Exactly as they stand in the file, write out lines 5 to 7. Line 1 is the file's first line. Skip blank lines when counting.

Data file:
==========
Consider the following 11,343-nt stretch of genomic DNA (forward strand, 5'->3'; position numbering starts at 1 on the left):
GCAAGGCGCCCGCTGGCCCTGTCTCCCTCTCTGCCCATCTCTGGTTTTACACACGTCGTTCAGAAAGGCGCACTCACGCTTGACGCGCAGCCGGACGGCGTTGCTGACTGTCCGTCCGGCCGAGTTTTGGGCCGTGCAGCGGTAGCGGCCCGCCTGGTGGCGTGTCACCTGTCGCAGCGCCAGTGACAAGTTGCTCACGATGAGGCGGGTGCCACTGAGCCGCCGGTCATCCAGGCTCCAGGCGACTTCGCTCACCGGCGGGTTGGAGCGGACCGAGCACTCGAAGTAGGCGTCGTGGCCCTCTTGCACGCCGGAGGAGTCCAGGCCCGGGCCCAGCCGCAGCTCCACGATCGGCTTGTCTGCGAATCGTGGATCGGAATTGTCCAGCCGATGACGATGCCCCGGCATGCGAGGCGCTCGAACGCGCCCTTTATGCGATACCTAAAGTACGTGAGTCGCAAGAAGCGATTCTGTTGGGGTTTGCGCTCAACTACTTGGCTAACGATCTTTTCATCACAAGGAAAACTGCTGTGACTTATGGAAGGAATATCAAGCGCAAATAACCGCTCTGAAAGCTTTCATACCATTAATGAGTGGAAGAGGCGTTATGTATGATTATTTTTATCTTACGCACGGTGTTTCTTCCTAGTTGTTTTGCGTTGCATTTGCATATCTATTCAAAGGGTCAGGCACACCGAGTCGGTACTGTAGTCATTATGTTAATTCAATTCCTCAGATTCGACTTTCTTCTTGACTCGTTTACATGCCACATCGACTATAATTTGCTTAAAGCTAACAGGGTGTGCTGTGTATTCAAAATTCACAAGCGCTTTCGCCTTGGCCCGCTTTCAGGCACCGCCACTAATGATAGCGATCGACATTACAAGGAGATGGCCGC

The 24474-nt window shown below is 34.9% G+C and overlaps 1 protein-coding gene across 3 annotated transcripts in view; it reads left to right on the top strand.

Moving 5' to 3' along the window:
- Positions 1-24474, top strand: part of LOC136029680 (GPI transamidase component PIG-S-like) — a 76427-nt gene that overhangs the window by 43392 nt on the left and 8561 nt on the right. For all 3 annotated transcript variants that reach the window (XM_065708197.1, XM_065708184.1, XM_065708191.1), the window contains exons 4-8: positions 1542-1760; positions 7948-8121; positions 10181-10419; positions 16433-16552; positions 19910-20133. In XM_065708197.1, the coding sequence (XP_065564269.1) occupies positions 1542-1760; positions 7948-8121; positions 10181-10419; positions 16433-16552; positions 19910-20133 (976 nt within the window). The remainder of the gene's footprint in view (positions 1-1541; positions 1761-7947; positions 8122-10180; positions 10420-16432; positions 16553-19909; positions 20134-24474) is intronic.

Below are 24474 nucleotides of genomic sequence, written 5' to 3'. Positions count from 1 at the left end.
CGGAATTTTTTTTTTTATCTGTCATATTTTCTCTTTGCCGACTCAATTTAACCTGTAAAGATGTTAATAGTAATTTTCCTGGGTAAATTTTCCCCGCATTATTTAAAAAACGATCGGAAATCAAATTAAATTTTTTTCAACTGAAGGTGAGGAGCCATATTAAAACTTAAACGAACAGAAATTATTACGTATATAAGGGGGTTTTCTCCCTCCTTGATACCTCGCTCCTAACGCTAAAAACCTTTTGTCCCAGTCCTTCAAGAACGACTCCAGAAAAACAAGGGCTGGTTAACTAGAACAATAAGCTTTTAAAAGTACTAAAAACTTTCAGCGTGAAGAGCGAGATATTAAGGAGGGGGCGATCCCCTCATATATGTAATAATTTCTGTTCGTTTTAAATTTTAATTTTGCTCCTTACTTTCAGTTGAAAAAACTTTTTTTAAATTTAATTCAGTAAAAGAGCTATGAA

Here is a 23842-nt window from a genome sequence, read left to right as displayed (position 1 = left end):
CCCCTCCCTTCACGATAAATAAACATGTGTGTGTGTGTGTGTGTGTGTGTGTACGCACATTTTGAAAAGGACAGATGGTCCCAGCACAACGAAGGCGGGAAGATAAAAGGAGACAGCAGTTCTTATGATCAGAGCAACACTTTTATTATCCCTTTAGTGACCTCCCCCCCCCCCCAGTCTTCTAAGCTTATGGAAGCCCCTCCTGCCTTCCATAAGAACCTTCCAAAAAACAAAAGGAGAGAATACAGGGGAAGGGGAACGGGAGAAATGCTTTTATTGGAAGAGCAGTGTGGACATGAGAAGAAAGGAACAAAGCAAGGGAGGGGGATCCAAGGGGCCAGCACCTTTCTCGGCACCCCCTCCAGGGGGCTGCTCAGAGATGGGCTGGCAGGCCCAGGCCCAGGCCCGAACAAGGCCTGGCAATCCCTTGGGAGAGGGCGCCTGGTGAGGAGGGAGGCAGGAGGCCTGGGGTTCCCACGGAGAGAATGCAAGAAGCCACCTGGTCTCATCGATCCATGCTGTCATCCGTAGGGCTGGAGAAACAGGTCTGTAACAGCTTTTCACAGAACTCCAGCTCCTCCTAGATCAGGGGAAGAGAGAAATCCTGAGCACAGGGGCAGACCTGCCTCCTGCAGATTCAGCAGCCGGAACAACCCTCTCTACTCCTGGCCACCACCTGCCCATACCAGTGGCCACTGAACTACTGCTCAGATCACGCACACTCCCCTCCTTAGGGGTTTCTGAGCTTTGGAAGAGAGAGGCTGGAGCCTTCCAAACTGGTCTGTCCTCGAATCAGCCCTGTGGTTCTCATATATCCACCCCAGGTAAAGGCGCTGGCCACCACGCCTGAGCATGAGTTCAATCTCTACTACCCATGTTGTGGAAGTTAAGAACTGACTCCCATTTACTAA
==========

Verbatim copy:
- Positions 1-24474, top strand: part of LOC136029680 (GPI transamidase component PIG-S-like) — a 76427-nt gene that overhangs the window by 43392 nt on the left and 8561 nt on the right. For all 3 annotated transcript variants that reach the window (XM_065708197.1, XM_065708184.1, XM_065708191.1), the window contains exons 4-8: positions 1542-1760; positions 7948-8121; positions 10181-10419; positions 16433-16552; positions 19910-20133. In XM_065708197.1, the coding sequence (XP_065564269.1) occupies positions 1542-1760; positions 7948-8121; positions 10181-10419; positions 16433-16552; positions 19910-20133 (976 nt within the window). The remainder of the gene's footprint in view (positions 1-1541; positions 1761-7947; positions 8122-10180; positions 10420-16432; positions 16553-19909; positions 20134-24474) is intronic.

Below are 24474 nucleotides of genomic sequence, written 5' to 3'. Positions count from 1 at the left end.
CGGAATTTTTTTTTTTATCTGTCATATTTTCTCTTTGCCGACTCAATTTAACCTGTAAAGATGTTAATAGTAATTTTCCTGGGTAAATTTTCCCCGCATTATTTAAAAAACGATCGGAAATCAAATTAAATTTTTTTCAACTGAAGGTGAGGAGCCATATTAAAACTTAAACGAACAGAAATTATTACGTATATAAGGGGGTTTTCTCCCTCCTTGATACCTCGCTCCTAACGCTAAAAACCTTTTGTCCCAGTCCTTCAAGAACGACTCCAGAAAAACAAGGGCTGGTTAACTAGAACAATAAGCTTTTAAAAGTACTAAAAACTTTCAGCGTGAAGAGCGAGATATTAAGGAGGGGGCGATCCCCTCATATATGTAATAATTTCTGTTCGTTTTAAATTTTAATTTTGCTCCTTACTTTCAGTTGAAAAAACTTTTTTTAAATTTAATTCAGTAAAAGAGCTATGAA